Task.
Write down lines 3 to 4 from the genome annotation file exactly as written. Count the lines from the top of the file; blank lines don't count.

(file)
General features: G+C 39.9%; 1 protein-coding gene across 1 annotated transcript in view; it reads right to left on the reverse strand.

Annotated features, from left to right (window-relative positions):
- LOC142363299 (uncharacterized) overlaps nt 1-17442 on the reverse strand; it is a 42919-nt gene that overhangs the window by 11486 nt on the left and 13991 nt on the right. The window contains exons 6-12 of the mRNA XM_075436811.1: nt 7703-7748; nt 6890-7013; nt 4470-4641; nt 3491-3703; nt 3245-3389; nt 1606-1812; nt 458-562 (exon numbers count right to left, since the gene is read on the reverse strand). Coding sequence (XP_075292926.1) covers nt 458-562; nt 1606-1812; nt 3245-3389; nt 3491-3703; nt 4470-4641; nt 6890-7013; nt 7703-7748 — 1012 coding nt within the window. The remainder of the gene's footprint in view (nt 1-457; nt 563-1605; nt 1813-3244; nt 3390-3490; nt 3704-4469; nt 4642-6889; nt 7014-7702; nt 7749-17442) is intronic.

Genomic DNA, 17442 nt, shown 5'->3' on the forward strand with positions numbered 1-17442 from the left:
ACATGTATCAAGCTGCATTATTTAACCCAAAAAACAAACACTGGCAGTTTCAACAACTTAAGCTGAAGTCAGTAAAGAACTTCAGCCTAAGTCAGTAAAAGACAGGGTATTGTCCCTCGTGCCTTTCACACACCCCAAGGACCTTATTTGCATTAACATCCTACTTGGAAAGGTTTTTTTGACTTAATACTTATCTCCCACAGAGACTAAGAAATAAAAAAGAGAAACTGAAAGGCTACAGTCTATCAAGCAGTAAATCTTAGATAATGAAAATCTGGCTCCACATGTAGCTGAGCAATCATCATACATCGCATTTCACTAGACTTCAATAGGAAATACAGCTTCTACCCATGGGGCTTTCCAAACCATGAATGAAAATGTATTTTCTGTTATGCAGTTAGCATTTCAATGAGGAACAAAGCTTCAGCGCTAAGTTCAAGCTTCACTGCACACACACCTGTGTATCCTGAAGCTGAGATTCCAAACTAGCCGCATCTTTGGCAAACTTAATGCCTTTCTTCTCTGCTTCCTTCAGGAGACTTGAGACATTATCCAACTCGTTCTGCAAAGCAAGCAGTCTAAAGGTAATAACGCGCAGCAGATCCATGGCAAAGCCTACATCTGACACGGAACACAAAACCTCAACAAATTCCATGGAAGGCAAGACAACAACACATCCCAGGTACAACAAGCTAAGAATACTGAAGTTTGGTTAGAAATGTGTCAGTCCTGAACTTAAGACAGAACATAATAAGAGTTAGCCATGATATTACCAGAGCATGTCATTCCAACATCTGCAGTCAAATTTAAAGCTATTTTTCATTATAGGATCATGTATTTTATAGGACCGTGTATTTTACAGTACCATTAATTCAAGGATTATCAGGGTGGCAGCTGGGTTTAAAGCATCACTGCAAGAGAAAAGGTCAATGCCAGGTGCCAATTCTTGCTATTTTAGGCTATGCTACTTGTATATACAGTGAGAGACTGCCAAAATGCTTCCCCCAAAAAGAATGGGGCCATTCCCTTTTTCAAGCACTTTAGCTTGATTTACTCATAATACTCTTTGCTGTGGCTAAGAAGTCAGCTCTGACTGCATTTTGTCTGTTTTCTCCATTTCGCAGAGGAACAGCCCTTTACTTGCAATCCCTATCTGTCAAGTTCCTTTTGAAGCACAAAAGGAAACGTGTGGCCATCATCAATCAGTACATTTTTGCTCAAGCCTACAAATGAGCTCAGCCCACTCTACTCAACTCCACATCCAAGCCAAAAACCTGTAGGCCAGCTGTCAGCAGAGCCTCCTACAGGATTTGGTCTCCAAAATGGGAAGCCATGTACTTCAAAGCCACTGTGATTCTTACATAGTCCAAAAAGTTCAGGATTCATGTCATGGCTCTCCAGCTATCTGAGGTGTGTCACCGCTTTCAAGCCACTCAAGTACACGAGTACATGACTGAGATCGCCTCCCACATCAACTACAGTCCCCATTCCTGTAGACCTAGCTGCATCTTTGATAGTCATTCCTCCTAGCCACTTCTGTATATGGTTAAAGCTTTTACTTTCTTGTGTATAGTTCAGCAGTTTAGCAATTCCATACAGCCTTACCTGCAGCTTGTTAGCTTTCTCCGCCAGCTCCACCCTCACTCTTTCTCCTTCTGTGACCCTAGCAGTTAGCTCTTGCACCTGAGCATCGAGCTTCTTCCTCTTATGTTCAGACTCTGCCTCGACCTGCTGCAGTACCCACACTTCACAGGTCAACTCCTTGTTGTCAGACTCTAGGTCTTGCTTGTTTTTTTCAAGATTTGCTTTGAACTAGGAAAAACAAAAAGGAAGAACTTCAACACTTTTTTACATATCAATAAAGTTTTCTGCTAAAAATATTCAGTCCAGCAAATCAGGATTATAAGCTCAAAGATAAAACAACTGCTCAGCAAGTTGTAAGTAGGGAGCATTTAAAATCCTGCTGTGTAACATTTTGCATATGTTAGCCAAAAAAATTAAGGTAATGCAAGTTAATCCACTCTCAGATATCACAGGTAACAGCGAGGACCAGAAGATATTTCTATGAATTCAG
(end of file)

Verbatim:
- LOC142363299 (uncharacterized) overlaps nt 1-17442 on the reverse strand; it is a 42919-nt gene that overhangs the window by 11486 nt on the left and 13991 nt on the right. The window contains exons 6-12 of the mRNA XM_075436811.1: nt 7703-7748; nt 6890-7013; nt 4470-4641; nt 3491-3703; nt 3245-3389; nt 1606-1812; nt 458-562 (exon numbers count right to left, since the gene is read on the reverse strand). Coding sequence (XP_075292926.1) covers nt 458-562; nt 1606-1812; nt 3245-3389; nt 3491-3703; nt 4470-4641; nt 6890-7013; nt 7703-7748 — 1012 coding nt within the window. The remainder of the gene's footprint in view (nt 1-457; nt 563-1605; nt 1813-3244; nt 3390-3490; nt 3704-4469; nt 4642-6889; nt 7014-7702; nt 7749-17442) is intronic.

Genomic DNA, 17442 nt, shown 5'->3' on the forward strand with positions numbered 1-17442 from the left: